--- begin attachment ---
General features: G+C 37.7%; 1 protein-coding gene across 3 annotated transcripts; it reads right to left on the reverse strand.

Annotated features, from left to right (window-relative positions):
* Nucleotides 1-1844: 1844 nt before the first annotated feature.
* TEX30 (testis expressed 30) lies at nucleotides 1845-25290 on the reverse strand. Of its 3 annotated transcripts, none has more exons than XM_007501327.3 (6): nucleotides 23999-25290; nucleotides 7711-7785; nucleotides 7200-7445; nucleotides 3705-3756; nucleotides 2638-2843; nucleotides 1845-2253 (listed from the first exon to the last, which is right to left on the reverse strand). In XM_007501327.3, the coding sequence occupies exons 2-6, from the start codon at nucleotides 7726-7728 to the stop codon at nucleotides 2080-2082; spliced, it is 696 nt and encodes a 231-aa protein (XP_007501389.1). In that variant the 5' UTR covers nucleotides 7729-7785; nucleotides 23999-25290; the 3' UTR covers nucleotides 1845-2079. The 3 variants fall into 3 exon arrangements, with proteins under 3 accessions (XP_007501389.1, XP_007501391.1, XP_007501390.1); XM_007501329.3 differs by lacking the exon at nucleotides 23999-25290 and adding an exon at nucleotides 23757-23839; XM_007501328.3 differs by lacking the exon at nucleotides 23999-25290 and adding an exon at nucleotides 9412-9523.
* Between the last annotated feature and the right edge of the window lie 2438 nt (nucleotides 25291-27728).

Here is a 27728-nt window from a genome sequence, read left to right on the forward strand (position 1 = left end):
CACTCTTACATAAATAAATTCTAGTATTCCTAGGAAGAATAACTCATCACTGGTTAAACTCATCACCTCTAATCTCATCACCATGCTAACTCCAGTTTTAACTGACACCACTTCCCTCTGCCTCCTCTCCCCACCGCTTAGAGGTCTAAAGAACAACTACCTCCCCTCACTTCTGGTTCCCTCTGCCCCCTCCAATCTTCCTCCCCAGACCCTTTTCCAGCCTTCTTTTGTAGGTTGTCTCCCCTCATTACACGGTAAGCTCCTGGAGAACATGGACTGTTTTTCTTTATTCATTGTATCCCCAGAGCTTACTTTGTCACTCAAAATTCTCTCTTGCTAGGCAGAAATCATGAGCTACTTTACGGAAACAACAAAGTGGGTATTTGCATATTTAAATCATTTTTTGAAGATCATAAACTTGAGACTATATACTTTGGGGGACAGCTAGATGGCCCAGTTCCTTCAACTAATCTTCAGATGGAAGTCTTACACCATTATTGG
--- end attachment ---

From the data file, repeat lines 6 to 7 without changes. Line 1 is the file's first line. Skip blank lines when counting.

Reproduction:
Here is a 27728-nt window from a genome sequence, read left to right on the forward strand (position 1 = left end):
CACTCTTACATAAATAAATTCTAGTATTCCTAGGAAGAATAACTCATCACTGGTTAAACTCATCACCTCTAATCTCATCACCATGCTAACTCCAGTTTTAACTGACACCACTTCCCTCTGCCTCCTCTCCCCACCGCTTAGAGGTCTAAAGAACAACTACCTCCCCTCACTTCTGGTTCCCTCTGCCCCCTCCAATCTTCCTCCCCAGACCCTTTTCCAGCCTTCTTTTGTAGGTTGTCTCCCCTCATTACACGGTAAGCTCCTGGAGAACATGGACTGTTTTTCTTTATTCATTGTATCCCCAGAGCTTACTTTGTCACTCAAAATTCTCTCTTGCTAGGCAGAAATCATGAGCTACTTTACGGAAACAACAAAGTGGGTATTTGCATATTTAAATCATTTTTTGAAGATCATAAACTTGAGACTATATACTTTGGGGGACAGCTAGATGGCCCAGTTCCTTCAACTAATCTTCAGATGGAAGTCTTACACCATTATTGG